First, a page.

5. gas volume is negligible compared to container.

V = K T

P = K T

Therefore, PV = K T,

PV/T = K = constant     ,  P1V1 /T1 = P2V2/T2

K is Boltzmann’s constant

For 1 mole of a gas K=R/N    , 

N = Avogadro’s number = 6.23 x 10 -23 particles.

where R = UNIVERSAL gas constant 8.314 J mol-1 K-1

K= n R , where n = number of moles of a gas

PV/T = n R     or     PV = n RT   …..ideal gas equation.

P1V1 /T1 = P2V2/T2


R = 0.082057Latm/Kmol     at STP=1atm and 273.15K

  1. Calculate the pressure of 5 moles of gas in a volume of 5.43L at 69.5o

Suggestion: Use ideal gas equation, PV=nRT

  1. Calculate volume(L) of 1000g of CO2 gas at STP.

Suggestion: Use Avogadro’s Law OR Ideal gas equation

  1. An unknown gas at 9L, 0.5atm and 89oC changes to a final volume of 5L at a temperature of 50o What is final Volume of the gas.

Suggestion: Use Boyle’s Law and Charles Law combination.


Solubility of a gas, or the concentration of solution from dissolved gas particles in solvent is proportional to the gas pressure at the surface of the solution at any specific temperature.

M=kP, where M is the concentration of solution from dissolved gas particles.

P=gas pressure at surface of solution.

k is a temperature dependent constant.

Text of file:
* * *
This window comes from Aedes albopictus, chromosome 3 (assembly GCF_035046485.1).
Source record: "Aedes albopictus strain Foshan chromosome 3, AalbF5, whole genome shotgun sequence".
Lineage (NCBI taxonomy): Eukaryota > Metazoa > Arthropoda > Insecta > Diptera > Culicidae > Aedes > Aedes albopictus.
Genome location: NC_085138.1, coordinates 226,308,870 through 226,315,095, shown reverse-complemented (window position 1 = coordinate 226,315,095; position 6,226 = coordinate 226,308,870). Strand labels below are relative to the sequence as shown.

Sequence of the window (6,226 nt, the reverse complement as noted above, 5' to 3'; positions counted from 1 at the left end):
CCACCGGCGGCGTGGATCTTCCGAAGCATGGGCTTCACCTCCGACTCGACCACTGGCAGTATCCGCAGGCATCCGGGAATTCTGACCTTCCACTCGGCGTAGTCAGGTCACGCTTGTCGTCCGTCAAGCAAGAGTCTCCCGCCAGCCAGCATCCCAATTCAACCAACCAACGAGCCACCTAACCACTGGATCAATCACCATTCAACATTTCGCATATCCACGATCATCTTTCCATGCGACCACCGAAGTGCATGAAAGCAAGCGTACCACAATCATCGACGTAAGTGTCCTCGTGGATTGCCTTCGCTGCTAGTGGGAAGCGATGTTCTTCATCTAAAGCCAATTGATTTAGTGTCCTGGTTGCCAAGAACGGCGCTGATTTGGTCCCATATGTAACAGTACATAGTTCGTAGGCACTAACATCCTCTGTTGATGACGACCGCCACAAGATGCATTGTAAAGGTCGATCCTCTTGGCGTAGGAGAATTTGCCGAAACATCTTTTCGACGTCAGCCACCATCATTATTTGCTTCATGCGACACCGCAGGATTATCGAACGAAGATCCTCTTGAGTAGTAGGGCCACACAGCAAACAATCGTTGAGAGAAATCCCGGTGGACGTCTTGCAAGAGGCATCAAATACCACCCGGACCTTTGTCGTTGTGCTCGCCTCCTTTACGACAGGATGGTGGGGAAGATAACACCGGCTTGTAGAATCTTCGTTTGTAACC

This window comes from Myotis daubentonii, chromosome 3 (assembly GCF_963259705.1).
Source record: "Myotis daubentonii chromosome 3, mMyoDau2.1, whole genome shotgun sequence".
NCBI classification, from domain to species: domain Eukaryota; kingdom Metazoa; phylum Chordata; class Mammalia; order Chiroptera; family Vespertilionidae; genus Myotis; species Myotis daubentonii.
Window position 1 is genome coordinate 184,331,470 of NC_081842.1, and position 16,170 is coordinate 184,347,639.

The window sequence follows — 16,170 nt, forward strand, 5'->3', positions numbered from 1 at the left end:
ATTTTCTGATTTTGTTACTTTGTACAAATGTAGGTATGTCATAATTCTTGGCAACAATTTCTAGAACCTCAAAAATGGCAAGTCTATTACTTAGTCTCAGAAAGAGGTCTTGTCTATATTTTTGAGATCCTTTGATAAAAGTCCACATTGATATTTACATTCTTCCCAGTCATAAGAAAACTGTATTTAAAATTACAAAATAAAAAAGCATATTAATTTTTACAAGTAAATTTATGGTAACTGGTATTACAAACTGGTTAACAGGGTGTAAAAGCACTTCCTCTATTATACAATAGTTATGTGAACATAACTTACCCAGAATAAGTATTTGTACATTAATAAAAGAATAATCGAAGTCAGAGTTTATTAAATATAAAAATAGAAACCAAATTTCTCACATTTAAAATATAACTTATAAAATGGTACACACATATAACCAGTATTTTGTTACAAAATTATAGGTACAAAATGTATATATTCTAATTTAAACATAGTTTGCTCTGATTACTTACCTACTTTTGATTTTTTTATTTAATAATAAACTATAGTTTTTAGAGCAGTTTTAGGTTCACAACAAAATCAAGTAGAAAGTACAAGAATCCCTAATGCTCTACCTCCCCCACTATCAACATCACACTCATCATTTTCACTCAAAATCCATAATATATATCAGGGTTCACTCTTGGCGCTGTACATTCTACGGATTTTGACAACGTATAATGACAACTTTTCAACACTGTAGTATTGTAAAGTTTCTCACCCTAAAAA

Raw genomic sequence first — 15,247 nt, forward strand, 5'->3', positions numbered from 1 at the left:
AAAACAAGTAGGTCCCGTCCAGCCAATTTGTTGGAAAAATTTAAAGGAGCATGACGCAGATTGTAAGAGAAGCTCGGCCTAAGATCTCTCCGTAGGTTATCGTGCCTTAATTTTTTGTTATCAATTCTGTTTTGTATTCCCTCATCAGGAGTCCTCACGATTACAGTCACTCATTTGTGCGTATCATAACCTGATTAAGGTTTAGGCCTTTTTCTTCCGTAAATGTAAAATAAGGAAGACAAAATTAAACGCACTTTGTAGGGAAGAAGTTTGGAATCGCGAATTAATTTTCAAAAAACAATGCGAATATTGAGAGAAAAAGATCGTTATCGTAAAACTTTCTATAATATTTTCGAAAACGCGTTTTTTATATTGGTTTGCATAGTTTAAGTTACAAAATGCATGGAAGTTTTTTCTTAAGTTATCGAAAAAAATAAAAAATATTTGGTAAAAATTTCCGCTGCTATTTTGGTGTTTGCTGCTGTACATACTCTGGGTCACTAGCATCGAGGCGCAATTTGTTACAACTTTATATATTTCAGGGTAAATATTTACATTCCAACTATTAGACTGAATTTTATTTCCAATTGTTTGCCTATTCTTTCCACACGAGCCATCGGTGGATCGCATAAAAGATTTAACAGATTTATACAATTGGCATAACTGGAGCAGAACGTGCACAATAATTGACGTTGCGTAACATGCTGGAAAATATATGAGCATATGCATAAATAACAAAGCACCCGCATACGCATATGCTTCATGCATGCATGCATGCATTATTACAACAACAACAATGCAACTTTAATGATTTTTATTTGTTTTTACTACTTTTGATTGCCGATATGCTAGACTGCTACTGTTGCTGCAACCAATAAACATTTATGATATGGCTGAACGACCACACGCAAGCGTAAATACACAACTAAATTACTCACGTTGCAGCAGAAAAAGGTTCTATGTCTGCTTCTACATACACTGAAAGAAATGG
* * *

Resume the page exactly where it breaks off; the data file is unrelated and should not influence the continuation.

Mixtures = Different things added together.

Mole of each item in mixture/Total moles = Mole Fraction

For mixture of items , A ,B ,C and D.

Na = moles of A

Xa = Mole fraction of A = Na /[Na + Nb + Nc + Nd]

Partial pressure is the pressure exerted by an individual gas in the presence of other gases.

Depends on its mole fraction.

If Air is a mixtures of gases A, B, C and D,

Pa = Pressure exerted by A = partial pressure of A

Pa = XaPao   , where Pao is pressure of gas A in pure form when no other gas is present.

Total pressure of air = P = Pa + Pb + Pc + Pd


TOTAL PRESSURE = sum of partial pressures of all solutes and solvent particles in vapor phase above the solution.

A solution of made up of substance 1, 2 and 3 volatile substances.

Pt = P1 + P2 + P3 ……..etc.

Pt = total pressure

P1, P2, and P3 are partial pressures of 1, 2 and 3 above the solution.